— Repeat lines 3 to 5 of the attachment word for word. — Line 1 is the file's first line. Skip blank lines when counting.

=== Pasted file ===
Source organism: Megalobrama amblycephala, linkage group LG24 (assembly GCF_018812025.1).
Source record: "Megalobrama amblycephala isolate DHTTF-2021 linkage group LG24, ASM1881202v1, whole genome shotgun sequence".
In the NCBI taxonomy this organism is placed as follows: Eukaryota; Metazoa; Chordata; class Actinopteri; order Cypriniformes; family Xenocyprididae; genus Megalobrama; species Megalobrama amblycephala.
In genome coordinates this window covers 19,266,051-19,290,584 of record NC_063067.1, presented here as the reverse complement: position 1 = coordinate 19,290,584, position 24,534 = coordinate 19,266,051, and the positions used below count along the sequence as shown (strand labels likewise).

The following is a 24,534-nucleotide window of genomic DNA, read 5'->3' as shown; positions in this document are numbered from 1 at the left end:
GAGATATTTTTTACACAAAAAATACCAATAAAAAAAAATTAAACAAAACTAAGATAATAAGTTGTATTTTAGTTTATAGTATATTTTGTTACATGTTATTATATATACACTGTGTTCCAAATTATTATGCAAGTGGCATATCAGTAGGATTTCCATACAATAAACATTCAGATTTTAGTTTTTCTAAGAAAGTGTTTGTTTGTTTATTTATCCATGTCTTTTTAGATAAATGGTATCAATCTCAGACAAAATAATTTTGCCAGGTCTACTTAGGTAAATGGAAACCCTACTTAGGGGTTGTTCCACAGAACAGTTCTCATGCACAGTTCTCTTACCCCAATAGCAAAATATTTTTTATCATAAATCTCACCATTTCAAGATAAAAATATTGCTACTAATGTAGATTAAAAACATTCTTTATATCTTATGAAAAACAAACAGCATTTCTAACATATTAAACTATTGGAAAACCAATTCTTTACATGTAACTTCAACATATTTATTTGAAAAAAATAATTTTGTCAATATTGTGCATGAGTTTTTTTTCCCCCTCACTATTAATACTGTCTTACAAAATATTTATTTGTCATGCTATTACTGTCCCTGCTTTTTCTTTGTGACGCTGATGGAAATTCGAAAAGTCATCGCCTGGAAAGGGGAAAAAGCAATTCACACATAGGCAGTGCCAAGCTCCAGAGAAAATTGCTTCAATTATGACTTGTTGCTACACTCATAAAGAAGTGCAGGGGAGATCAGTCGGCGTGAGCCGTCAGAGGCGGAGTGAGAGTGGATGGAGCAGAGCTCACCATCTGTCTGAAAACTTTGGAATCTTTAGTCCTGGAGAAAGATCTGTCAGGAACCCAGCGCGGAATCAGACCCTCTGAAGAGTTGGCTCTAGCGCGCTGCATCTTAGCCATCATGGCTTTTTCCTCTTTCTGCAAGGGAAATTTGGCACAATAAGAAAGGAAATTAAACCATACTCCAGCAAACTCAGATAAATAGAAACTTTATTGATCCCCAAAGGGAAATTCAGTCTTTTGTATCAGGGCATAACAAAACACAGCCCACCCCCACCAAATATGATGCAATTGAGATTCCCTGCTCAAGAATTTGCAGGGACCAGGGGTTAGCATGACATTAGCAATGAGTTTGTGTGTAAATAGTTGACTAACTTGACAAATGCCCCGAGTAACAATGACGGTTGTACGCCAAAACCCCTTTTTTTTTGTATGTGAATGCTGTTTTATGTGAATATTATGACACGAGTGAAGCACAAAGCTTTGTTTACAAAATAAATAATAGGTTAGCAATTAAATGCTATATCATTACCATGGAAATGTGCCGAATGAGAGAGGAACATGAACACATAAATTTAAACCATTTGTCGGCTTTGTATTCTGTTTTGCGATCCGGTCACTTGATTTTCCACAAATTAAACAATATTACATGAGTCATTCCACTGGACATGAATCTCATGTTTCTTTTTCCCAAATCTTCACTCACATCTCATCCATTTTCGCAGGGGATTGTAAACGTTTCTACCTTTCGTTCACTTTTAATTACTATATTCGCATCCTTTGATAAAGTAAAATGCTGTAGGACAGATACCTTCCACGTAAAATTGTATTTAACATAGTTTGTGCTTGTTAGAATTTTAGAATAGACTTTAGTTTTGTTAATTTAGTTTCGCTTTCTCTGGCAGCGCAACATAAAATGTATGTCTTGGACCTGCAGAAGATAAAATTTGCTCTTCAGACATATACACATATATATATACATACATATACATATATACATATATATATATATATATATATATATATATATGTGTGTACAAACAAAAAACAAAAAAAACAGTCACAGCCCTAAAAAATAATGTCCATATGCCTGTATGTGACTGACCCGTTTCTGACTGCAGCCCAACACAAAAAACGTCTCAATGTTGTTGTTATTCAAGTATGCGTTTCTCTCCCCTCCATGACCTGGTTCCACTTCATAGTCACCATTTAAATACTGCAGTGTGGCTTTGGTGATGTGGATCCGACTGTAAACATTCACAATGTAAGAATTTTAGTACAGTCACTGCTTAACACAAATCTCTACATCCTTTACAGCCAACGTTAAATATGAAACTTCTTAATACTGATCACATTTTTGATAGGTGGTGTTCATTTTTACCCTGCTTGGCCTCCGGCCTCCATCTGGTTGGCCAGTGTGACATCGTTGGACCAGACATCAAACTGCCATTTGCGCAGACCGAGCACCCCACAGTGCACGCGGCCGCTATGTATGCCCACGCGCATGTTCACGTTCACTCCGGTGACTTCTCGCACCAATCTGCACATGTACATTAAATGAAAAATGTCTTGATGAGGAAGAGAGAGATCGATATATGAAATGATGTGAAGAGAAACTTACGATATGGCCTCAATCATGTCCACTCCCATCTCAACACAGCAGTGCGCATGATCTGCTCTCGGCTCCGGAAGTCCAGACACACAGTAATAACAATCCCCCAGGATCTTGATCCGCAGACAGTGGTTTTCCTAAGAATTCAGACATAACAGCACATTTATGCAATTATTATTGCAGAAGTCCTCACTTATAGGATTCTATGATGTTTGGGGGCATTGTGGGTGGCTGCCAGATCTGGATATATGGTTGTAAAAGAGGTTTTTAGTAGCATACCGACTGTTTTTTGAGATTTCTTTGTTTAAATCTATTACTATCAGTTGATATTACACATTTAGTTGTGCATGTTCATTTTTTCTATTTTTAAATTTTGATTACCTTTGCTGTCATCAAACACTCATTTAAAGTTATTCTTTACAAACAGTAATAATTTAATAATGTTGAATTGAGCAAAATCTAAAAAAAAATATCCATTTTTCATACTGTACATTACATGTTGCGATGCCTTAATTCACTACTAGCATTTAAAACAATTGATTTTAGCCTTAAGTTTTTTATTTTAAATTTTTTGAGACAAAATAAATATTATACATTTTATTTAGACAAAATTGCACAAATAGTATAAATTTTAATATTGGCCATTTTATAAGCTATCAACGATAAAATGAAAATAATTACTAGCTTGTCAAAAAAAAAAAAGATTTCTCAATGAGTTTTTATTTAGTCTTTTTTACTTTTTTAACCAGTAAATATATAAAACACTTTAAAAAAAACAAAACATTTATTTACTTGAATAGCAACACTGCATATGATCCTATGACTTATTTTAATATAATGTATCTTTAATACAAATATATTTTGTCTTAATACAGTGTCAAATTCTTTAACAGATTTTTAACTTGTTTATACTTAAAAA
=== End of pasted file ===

In the NCBI taxonomy this organism is placed as follows: Eukaryota; Metazoa; Chordata; class Actinopteri; order Cypriniformes; family Xenocyprididae; genus Megalobrama; species Megalobrama amblycephala.
In genome coordinates this window covers 19,266,051-19,290,584 of record NC_063067.1, presented here as the reverse complement: position 1 = coordinate 19,290,584, position 24,534 = coordinate 19,266,051, and the positions used below count along the sequence as shown (strand labels likewise).

The following is a 24,534-nucleotide window of genomic DNA, read 5'->3' as shown; positions in this document are numbered from 1 at the left end: